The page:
There’s a heavy emphasis on drawing naked people in the art world. It’s said that this is how one learns to draw and schools everywhere practice it, if they teach drawing at all anymore. My feeling is that this practice harkens from a time when artists made their living drawing naked people, or partially naked people and that it doesn’t do much for me. So I’ve completely ignored “life drawing” classes and workshops.
But back in 2001, Bob Kato started the Drawing Club, attended by Disney and Universal creative department artists. It wasn’t traditional life drawing. It was drawing where one of the artists would dress as a gangster, pirate, steampunk character, showgirl, or whatever and the artists would draw them with their own personal flair. Thus was born the Drawing Club. It is now a regular part of the L.A. artist scene.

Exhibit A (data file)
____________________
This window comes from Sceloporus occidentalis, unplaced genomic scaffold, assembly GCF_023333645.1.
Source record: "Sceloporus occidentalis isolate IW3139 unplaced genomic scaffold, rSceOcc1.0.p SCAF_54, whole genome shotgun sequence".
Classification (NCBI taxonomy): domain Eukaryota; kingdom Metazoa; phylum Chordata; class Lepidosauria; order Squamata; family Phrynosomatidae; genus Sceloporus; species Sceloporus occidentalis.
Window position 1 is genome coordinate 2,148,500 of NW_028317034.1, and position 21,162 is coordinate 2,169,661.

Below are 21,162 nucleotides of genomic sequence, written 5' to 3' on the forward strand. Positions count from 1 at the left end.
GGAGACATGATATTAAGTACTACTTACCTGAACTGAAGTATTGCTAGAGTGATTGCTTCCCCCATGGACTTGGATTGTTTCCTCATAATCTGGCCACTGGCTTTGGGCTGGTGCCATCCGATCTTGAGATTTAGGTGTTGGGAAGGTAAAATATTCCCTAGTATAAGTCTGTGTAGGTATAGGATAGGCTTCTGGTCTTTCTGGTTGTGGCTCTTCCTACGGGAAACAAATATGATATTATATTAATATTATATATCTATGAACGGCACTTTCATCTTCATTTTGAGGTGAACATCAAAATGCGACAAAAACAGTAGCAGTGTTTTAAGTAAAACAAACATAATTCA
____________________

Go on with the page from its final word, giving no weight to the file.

The book by Bob Kato, The Drawing Club, documents those activities and more. The book includes chapters like “What is a good drawing?”, “Concept and Drawing”, “Improvisation”, “What is funny?” and generally discusses drawing characters and how different moods, goals, and even materials affect both approach and outcome and a bunch of other interesting stuff that is applicable well beyond drawing posed models. For me, though, the highlights come in the form of seeing the model and then what creative artists do with that model as they move their image to paper. It’s extraordinary.
This isn’t the typical urban sketching book that I generally talk about but I thoroughly enjoyed this book and wish I could attend sessions like this. Much more interesting than naked people.